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Software with accurate transfer of trendlines from Higher Timeframe to Lower Timefram


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Software with accurate transfer of trendlines from Higher Timeframe to Lower Timefram

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  #1 (permalink)
Princeton NJ, USA
 
Experience: Intermediate
Platform: Bookmap,Tradestation,MT4
Broker: TradeStation,IG,Oanda
Trading: ES, NQ, YM, RTY, Currencies
 
Posts: 8 since May 2019
Thanks: 14 given, 11 received

Hi Everyone,

I am running into the issue that trendlines drawn on a higher timeframe don't exactly end up at the highs / lows on the lower timeframe (Tradestation).

I know there is at least one charting software out there that corrects the position of the trendlines when you switch timeframes. Unfortunately I forgot the name. Does anyone know what I am talking about?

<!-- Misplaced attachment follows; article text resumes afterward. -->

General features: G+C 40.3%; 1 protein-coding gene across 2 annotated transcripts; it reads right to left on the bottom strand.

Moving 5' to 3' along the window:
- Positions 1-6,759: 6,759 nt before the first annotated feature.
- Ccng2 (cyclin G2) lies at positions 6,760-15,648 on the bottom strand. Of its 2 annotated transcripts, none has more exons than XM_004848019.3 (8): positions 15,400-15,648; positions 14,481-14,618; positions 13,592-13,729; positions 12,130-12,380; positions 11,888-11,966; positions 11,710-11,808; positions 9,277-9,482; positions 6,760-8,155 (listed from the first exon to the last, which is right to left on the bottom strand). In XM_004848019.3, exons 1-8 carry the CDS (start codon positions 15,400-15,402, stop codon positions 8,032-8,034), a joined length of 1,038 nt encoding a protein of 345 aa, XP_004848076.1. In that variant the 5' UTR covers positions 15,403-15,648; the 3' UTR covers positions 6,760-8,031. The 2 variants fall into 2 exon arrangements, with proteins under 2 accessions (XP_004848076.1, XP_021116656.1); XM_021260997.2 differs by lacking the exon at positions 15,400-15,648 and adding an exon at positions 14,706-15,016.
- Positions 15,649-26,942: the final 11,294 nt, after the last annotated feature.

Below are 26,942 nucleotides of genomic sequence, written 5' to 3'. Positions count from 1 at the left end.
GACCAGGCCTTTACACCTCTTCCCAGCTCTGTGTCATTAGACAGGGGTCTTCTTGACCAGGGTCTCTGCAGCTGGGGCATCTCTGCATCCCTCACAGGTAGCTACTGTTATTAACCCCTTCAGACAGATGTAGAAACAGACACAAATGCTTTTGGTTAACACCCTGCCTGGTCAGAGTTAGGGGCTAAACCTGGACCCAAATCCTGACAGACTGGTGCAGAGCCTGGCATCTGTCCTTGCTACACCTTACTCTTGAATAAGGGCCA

An alternative would be an indicator that automatically adjusts the trendlines when switching timeframes. I think that should be possible. As far as my recollection goes, you can read out hand drawn trendlines and timeframe in easylanguage and then programmatically move them.


P.S.: I understand that the origin of the problem is not a software bug, but just the fact that the higher timeframe doesn't contain accurate timing information about the peaks.

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  #2 (permalink)
Princeton NJ, USA
 
Experience: Intermediate
Platform: Bookmap,Tradestation,MT4
Broker: TradeStation,IG,Oanda
Trading: ES, NQ, YM, RTY, Currencies
 
Posts: 8 since May 2019
Thanks: 14 given, 11 received

Damn, I screwed up the title and now I don't know how to change it. Sorry.